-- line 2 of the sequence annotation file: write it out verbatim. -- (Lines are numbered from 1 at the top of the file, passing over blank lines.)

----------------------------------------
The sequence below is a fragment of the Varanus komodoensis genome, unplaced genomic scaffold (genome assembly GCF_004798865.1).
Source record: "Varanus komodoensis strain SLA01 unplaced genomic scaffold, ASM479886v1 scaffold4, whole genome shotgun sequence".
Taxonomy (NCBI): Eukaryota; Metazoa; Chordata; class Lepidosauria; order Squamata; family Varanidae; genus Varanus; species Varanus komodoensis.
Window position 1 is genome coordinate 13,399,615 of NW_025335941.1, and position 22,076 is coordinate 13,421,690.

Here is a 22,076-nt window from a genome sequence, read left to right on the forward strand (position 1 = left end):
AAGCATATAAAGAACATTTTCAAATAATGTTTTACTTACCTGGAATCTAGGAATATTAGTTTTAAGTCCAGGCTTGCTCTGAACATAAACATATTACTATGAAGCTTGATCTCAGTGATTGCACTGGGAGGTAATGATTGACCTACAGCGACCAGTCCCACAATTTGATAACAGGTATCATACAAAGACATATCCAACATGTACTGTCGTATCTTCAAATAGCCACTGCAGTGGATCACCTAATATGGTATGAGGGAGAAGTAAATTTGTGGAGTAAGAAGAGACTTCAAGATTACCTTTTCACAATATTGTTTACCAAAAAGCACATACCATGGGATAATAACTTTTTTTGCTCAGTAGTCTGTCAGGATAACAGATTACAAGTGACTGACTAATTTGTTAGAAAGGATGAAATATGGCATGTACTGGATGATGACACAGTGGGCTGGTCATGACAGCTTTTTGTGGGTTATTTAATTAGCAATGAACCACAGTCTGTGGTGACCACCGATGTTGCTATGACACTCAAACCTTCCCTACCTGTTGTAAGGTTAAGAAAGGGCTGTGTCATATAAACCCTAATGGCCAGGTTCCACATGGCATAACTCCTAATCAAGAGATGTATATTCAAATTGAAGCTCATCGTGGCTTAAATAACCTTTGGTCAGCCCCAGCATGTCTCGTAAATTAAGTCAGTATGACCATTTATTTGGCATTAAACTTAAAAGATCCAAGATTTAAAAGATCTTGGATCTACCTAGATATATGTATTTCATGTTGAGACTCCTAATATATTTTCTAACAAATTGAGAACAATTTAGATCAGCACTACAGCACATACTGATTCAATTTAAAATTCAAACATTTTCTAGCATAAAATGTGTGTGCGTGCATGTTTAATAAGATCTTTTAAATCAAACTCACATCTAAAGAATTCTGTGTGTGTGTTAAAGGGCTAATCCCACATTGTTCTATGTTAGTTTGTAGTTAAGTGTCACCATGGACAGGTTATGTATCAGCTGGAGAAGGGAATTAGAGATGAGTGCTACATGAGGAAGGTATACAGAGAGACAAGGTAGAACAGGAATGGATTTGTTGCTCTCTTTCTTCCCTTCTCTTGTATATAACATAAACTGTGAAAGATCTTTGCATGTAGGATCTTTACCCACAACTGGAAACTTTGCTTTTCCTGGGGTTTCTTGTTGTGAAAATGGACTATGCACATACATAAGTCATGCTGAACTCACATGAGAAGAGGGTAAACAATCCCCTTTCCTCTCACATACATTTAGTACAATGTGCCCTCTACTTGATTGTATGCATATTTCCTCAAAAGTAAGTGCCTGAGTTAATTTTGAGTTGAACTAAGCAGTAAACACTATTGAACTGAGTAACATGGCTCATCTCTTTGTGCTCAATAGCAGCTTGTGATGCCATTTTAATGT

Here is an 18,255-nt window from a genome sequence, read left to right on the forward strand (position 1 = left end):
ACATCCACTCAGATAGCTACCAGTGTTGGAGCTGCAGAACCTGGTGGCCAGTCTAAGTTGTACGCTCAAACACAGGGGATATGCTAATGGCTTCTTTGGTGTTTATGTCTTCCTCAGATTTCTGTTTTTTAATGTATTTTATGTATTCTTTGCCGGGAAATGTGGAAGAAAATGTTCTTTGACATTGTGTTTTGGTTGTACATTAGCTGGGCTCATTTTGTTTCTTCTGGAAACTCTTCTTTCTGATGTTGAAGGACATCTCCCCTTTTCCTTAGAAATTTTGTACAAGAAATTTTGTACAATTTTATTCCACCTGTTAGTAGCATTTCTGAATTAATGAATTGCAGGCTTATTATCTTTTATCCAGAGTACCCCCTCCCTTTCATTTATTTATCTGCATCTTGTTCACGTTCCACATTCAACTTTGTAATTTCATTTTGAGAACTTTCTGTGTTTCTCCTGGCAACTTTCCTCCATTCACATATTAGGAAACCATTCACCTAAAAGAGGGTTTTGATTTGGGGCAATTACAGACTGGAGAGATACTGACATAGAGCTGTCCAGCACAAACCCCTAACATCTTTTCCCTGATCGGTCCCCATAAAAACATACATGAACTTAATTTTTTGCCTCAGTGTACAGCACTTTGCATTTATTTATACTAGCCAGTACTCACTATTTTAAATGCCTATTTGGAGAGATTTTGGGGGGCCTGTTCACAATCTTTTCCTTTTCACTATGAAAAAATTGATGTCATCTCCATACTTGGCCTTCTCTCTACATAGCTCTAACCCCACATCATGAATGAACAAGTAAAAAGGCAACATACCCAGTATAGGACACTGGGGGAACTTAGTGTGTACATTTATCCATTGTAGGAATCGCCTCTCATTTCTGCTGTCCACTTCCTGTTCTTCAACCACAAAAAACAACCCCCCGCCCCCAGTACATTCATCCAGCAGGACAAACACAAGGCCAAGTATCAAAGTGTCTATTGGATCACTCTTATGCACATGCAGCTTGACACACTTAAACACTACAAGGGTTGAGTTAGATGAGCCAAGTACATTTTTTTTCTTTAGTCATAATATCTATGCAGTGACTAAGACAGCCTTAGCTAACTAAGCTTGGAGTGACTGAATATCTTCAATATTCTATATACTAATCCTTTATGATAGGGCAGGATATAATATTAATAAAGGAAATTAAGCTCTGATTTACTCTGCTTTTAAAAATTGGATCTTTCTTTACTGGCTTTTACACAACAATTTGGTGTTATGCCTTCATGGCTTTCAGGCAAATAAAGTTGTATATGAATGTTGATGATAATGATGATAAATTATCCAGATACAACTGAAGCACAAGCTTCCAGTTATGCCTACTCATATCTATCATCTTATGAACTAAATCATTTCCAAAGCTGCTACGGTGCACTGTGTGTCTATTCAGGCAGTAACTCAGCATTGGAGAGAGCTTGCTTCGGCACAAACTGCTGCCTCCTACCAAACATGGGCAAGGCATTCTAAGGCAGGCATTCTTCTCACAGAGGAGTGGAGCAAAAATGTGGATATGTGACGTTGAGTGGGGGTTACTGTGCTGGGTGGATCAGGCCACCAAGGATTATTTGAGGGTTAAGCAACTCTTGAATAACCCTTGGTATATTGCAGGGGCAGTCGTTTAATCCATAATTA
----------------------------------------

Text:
Source record: "Varanus komodoensis strain SLA01 unplaced genomic scaffold, ASM479886v1 scaffold4, whole genome shotgun sequence".